The fast-paced, high-energy experience of working in a restaurant kitchen is searing and challenged in FX/Hulu’s new series “The Bear.” Created, written and mostly directed by Christopher Storer (“Ramy,” “Eighth Grade”), “The Bear” follows Carmen “Carmy” Berzatto (Jeremy Allen White), as he returns home to Chicago from his stent in New York working as a chef at of the best restaurants in the world following his brother Michael’s suicide which leaves him to deal with the fallout of Michaels failing restaurant, “The Beef.” Carmy struggles to deal with his brother’s death, keep the business running, and acknowledge his inner demons and anxieties that sometimes appear to him as a grizzly bear or a grease fire in his dreams. In an attempt to shove his inner turmoil and traumas down, he puts his all into The Beef. He and the rest of the employees, most from before Carmy’s time there, navigate bringing Carmy’s more sophisticated kitchen styles into the seemingly run-down establishment.
The first episode is 25 minutes of high-energy yelling, with a shaky handheld camera that stays close to its subject. The series, and especially the first episode, feels nostalgic and reminiscent of 70s filmmaking with quick zooms, grainy city footage and constant recurring cuts of kitchen prep b-roll. As the series progresses, the energy and stakes stay heightened but take its time to unpack the characters. Much like working a real restaurant job, the show tracks the shift from a flailing start, where you struggle to keep up, have too many questions and strive to impress, but as time goes on, you get in the flow of things, befriend your co-workers, and next thing you know you are sharing your darkest secrets while chopping onions. By the third episode, the yelling is not as constant and the proceeding episodes remain fast-paced and concise all throughout. The stakes continue to feel high, not only with the need to keep the struggling business alive but also to keep each other alive and afloat. With everything from a failed health inspection, an accidental kitchen stabbing, a violent bachelor party and more “The Bear” captures what can go wrong in an environment where problems are not addressed but left to boil over.
Mental health and addiction are the catalysts behind the fires and bear that come in Carmy’s dreams. Much like the constant ticking kitchen clock Carmy keeps a close eye on before opening, it seems to also be a representation of the ticking time bomb for Carmy himself as it is only a matter of time before all of the trauma, catches up with him and he explodes. Michael was an addict and his addiction is part of what led to his death. Carmy’s sister Natalie or “Sugar”, who some viewers might consider a nuisance, is the only outside force from the restaurant that tries to give Carmy a reality check and encourages him to take care of himself and address what he’s been through, not just shove it down and divert with cooking like he has so many times before.
For Jeremy Allen White, the role of Carmy does not stray far from what he’s previously done, but that does not diminish the power of his performance. Most well known for his 11 years as Lip Gallagher on Showtime’s “Shameless,” White played it safe with his first acting gig departing from the show. Sticking to what he knows with a rough-around-the-edges Chicago native who has hard-core family issues is the character blueprint for both Lip and Carmen. However, while White does not stretch his range, he again delivers a complex, emotionally rich acting performance so you aren’t mad that it’s not something completely new or different. As an actor, White is able to bring something new and interesting to moments as simple as screaming “Fuck off” in a kitchen to the challenging moments of realization for who and what his brother truly was.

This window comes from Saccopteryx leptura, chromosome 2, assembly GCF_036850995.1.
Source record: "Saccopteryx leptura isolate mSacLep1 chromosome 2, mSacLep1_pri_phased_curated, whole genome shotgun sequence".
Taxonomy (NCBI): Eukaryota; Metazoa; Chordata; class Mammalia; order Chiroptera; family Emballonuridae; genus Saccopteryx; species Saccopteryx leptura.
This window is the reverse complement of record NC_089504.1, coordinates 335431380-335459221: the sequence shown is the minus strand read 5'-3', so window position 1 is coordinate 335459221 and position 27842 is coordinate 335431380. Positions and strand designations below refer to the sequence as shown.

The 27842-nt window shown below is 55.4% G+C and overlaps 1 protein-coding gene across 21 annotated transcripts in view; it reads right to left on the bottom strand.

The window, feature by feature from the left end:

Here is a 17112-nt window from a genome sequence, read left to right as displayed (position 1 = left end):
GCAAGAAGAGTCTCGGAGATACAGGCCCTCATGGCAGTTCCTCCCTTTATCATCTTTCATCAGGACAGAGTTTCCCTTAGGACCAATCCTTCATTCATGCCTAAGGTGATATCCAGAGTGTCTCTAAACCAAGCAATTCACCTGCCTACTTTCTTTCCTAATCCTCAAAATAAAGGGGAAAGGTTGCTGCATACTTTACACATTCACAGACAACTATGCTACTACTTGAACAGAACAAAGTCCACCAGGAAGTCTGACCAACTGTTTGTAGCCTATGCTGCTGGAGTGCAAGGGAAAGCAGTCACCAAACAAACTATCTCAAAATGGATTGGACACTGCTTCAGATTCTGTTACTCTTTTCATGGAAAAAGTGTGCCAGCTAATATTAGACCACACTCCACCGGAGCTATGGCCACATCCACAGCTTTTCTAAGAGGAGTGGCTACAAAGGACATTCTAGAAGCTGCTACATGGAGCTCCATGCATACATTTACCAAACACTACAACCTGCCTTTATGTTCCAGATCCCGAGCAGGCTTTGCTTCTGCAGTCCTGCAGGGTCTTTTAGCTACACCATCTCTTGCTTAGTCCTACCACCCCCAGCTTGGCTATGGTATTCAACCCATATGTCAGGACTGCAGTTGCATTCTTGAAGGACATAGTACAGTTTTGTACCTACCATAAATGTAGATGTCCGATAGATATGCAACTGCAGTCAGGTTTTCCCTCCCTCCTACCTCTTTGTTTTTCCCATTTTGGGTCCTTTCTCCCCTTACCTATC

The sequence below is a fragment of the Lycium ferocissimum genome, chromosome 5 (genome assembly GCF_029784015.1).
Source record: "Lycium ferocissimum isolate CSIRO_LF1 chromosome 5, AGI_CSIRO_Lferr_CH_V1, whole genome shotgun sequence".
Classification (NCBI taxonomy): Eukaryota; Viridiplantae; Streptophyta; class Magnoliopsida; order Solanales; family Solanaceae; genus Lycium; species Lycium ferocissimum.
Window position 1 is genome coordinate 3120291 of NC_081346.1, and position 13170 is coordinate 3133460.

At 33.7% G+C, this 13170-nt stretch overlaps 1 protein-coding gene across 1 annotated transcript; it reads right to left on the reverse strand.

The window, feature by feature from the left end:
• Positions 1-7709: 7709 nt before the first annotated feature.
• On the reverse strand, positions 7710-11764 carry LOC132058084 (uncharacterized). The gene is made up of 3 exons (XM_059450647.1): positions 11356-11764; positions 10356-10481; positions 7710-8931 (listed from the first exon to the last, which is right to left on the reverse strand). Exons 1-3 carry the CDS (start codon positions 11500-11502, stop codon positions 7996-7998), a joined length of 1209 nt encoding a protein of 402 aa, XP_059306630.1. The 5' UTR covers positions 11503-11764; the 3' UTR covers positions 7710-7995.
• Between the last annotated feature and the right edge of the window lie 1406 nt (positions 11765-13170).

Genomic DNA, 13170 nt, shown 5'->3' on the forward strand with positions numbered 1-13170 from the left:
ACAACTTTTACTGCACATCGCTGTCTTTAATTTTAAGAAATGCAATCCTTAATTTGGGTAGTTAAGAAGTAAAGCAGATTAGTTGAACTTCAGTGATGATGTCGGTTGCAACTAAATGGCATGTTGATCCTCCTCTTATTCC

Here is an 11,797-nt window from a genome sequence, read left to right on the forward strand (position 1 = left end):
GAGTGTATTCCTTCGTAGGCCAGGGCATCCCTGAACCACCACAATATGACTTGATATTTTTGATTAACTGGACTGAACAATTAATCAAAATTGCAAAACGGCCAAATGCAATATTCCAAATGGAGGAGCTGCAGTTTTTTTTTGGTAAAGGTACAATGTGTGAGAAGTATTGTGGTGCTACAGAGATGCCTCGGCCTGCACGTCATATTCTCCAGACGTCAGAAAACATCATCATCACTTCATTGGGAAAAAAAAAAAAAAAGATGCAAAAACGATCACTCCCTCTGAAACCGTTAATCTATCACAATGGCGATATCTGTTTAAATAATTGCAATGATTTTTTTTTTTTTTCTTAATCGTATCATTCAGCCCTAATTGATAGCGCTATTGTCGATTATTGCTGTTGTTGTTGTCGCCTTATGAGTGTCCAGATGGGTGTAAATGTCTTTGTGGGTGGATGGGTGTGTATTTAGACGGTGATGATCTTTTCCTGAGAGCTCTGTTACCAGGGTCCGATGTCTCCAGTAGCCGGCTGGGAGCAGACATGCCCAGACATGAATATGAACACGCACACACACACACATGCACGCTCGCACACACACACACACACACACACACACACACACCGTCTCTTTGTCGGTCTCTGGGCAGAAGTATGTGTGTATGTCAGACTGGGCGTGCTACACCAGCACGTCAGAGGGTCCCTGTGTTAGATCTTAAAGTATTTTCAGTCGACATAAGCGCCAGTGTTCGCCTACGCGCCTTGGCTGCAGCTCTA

The rest of the cast stands right alongside him in terms of their performances and bringing authenticity to the show. The sous-chef and the one trying to bring something new to the restaurant is Sydney (Ayo Edebiri) Carmy’s fresh hire who struggles to earn the respect of the others and to keep everyone on task. Edebiri has excellent comedic timing that balances with the more intense moments her character undergoes. Carmy’s “cousin, Richie (Ebon Moss-Bachrach), Michael’s best friend he ran the restaurant with before he passed, is the headstrong instigator of the bunch, stuck in his old ways with secrets to follow. The entire ensemble fills out the character-driven nature of the series by also feeling fleshed out and like real people with history, lives, hopes and dreams.
The only issue with the show really seems to be that sticking to 25-minute episodes for all but the finale, leaving viewers left wanting more. I want to get to know each member of the kitchen; I want to go home with them, and really learn about who they are. But, considering we don’t even learn much about the leading protagonist until a confessional monologue given during an al-anon meeting in the eighth and final episode of the season, this complaint is not that severe.
The good news is that it was just announced that “The Bear” has been renewed by FX for a second season! Hopefully, the second season will provide more answers to all of the unanswered questions this season had and dive deeper into the other characters.
“The Bear” is currently streaming on Hulu.